There was a debate recently on Facebook that became very public and at times a bit ugly. However, both sides raised quite interesting points, all worthy of discussion. I am not going to mention the two individuals involved, but I will say I respect both of them for what they do. The issue was over using what most people would consider to be "foul language" in their marketing materials, and in emails to their list. The "pro" side was taken by a well-known copywriter. He's a younger, "edgy" mentor-type, who very successfully teaches and coaches other people in how to write successful copy that converts. He has an in-your-face personality and does not censor his opinions, nor his language. The "con" side was taken by an older gentleman (relatively speaking) who is longtime successful marketer. He prides himself in having a professional image, and has built a large following based on that image. There is validity to the reasoning each of them brought to the table. The copywriter, in presenting the "pro" side, stated that if in your normal, everyday conversation, that was the language you use, then it was perfectly acceptable to use it in business materials. He did say that if you are intentionally developing a persona that would not use that language, then you simply wouldn’t use it while writing as that persona. Not that it would be inappropriate, but only that it wouldn’t be appropriate for that persona. He made the case that your target audience needs to be comfortable. If they're comfortable hearing from someone who uses that type of language, then not only...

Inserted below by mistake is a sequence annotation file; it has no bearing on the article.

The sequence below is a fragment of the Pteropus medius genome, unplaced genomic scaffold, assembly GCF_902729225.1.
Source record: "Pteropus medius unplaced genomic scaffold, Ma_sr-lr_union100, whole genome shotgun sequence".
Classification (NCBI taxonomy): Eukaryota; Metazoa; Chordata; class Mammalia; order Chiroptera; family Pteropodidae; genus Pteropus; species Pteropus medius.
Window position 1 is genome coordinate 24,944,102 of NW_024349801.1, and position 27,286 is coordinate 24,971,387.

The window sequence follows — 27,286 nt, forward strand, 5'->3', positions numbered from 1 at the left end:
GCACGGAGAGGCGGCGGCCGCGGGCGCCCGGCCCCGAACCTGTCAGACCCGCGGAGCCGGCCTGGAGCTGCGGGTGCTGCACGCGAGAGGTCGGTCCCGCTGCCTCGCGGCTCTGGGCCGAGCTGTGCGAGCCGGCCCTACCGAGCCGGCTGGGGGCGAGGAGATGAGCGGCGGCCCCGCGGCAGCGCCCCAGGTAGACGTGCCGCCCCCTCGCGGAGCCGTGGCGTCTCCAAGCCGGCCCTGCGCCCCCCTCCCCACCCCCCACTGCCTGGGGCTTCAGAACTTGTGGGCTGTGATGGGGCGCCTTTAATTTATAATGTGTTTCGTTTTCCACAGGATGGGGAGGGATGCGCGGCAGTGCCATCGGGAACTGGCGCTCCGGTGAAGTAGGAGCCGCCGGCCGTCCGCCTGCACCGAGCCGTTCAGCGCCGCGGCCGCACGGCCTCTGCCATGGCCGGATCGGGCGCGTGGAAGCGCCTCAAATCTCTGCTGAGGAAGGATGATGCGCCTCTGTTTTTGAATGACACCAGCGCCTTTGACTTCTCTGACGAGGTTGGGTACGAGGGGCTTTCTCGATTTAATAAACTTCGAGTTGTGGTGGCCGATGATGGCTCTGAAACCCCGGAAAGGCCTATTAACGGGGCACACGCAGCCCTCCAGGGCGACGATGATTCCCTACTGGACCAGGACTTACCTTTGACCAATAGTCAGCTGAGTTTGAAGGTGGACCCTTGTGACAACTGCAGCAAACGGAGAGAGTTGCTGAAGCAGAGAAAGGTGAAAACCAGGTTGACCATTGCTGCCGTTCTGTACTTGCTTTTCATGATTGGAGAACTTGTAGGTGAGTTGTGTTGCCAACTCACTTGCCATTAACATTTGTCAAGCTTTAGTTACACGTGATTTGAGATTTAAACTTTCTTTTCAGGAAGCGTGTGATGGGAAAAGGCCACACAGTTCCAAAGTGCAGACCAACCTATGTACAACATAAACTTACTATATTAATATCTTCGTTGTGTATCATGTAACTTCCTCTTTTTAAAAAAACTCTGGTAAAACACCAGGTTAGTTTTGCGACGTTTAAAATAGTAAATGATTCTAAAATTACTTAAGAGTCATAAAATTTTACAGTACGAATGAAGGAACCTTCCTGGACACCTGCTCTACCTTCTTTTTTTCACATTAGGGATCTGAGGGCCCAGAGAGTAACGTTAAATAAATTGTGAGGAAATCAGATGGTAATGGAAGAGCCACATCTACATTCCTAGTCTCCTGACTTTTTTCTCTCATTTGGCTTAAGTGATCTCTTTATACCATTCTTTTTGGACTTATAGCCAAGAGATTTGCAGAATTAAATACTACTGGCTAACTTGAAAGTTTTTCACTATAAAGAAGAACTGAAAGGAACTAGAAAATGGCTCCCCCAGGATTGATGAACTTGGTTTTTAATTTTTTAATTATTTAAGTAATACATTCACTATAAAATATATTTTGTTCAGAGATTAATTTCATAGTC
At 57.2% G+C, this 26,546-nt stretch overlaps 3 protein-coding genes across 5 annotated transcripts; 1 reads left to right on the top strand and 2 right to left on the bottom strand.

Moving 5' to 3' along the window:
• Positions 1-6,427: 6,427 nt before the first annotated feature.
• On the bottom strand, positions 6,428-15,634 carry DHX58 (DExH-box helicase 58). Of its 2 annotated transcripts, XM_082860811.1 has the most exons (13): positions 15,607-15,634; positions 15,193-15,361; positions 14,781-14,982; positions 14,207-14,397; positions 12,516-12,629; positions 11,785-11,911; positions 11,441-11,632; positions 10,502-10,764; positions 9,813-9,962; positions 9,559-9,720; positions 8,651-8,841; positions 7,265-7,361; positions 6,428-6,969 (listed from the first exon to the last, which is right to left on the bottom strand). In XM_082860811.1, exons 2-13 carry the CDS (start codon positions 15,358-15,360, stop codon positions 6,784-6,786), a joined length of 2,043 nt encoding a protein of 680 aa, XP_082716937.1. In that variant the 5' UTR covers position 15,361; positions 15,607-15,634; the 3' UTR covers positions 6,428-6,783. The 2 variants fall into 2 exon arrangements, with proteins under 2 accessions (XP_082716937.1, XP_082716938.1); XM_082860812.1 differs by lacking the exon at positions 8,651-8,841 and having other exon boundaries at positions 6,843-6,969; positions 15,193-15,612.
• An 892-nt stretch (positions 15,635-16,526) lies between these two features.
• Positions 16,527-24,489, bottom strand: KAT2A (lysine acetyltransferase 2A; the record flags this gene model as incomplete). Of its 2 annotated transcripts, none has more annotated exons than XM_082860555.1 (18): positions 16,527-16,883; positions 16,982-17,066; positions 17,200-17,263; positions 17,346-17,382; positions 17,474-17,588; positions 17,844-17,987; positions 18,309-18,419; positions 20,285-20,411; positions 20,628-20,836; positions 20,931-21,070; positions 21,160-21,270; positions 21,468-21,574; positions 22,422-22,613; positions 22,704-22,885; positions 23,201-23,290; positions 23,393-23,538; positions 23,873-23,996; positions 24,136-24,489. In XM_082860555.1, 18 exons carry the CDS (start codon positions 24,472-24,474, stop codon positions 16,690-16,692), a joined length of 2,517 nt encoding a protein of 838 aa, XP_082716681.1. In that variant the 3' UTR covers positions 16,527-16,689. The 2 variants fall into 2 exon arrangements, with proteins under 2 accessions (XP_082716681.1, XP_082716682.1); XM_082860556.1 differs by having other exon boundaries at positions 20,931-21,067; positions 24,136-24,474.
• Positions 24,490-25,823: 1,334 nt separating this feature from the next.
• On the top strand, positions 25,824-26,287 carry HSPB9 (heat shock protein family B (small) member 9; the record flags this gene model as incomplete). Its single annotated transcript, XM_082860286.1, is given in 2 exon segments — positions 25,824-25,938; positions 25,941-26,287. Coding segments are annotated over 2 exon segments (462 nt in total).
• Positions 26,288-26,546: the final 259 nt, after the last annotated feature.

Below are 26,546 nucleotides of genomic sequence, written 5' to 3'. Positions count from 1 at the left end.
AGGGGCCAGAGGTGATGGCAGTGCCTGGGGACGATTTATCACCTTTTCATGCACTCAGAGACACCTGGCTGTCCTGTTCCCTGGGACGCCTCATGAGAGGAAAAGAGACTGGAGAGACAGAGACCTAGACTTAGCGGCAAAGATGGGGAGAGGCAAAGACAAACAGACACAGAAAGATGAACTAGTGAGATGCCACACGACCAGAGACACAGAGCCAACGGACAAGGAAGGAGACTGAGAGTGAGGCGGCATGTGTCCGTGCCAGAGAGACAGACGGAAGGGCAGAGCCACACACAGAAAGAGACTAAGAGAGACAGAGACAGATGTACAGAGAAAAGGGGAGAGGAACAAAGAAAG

Best ways not to irritate potential JV Partners